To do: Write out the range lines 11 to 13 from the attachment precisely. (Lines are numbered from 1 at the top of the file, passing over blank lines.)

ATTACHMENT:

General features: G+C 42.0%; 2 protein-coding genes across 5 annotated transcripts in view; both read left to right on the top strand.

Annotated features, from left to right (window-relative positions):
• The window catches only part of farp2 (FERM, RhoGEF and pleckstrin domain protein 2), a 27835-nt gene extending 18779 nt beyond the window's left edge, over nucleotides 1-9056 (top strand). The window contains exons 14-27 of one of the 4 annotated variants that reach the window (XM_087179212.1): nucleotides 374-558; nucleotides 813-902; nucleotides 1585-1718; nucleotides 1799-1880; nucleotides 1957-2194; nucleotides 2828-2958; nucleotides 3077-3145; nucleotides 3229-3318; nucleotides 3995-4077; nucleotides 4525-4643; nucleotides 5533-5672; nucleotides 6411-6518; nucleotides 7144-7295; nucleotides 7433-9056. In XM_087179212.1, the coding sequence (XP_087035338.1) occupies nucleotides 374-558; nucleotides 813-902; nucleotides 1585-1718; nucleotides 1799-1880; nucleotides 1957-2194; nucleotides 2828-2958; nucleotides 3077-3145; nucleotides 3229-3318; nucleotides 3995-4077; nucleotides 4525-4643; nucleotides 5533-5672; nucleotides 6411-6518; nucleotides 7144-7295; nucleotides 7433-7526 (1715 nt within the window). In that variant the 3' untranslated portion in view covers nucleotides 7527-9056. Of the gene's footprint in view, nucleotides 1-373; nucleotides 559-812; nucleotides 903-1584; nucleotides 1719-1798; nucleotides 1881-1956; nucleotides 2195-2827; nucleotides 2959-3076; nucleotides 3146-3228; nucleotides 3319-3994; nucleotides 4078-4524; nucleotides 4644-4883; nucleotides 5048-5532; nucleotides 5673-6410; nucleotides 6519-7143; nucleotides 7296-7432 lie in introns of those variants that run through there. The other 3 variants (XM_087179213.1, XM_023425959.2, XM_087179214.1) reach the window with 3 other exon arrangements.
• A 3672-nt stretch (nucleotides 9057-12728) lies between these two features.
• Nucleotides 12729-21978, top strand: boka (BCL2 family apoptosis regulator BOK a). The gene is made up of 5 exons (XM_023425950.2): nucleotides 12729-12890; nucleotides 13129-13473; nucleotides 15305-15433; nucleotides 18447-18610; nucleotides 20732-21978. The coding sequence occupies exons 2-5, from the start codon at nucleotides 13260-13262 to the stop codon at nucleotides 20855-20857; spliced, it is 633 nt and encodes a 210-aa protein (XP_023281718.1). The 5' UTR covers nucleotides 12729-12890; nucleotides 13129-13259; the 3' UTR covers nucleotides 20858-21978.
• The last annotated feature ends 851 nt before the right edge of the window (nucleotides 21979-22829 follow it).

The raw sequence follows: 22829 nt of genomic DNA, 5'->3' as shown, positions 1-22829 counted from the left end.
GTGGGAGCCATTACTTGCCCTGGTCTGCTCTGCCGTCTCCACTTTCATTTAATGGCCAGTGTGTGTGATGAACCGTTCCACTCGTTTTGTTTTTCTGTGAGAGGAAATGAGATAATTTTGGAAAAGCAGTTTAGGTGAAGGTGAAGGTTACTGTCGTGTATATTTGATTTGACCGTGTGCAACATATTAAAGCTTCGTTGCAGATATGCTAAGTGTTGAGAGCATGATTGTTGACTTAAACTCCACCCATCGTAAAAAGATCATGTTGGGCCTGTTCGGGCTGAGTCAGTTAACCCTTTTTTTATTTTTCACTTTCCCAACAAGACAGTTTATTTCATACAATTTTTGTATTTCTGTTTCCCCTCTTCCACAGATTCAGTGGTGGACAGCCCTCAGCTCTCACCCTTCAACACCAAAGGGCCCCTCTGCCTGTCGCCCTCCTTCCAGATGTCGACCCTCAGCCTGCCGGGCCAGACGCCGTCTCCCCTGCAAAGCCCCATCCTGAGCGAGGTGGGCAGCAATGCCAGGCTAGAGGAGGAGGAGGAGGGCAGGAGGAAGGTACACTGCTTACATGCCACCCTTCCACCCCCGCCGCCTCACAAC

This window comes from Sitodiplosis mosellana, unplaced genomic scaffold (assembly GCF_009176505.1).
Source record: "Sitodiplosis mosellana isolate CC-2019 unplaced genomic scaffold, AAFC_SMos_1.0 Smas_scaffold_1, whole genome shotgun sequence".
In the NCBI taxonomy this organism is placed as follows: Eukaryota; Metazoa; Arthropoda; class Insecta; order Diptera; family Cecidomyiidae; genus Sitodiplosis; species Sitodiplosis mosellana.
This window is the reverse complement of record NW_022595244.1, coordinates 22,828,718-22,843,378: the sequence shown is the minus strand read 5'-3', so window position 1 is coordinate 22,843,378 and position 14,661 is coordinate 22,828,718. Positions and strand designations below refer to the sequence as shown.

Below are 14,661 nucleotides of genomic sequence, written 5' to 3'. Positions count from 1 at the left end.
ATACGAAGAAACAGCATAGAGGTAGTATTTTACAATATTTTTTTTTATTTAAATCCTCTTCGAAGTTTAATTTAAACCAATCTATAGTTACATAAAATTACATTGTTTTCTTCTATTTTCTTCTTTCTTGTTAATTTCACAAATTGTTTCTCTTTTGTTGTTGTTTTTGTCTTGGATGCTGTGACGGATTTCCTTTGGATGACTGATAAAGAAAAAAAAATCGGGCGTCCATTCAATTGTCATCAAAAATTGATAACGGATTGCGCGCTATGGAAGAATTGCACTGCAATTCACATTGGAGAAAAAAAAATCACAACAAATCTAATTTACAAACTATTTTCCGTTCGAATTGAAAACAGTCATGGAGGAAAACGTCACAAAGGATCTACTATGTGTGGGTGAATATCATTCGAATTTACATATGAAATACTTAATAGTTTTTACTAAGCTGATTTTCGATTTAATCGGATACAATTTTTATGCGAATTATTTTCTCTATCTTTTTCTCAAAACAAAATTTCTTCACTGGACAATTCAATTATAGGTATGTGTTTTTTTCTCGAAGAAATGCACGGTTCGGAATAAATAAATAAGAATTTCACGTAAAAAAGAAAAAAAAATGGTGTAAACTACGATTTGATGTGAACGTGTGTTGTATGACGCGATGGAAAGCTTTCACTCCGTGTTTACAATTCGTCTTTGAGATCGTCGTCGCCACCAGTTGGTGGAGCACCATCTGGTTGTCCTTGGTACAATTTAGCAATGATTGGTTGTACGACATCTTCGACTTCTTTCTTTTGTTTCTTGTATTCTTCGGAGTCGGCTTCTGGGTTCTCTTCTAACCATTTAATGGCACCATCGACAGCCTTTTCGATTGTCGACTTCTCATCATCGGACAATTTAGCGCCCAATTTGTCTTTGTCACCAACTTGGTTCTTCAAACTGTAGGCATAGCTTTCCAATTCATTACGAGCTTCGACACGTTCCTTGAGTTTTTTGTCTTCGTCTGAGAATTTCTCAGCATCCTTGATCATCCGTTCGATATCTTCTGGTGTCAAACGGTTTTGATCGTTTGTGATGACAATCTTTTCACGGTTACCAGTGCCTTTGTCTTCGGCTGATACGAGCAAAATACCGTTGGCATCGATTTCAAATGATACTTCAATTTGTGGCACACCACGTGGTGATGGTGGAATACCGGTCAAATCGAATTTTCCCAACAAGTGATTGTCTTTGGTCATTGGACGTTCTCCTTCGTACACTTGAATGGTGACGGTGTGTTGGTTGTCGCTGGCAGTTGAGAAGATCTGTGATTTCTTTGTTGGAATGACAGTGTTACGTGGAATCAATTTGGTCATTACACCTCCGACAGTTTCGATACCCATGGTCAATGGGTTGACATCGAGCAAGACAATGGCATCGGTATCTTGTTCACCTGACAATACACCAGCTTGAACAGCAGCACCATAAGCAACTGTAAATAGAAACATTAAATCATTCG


In the NCBI taxonomy this organism is placed as follows: Eukaryota; Metazoa; Arthropoda; class Insecta; order Diptera; family Cecidomyiidae; genus Sitodiplosis; species Sitodiplosis mosellana.
This window is the reverse complement of record NW_022595244.1, coordinates 22,828,718-22,843,378: the sequence shown is the minus strand read 5'-3', so window position 1 is coordinate 22,843,378 and position 14,661 is coordinate 22,828,718. Positions and strand designations below refer to the sequence as shown.

Below are 14,661 nucleotides of genomic sequence, written 5' to 3'. Positions count from 1 at the left end.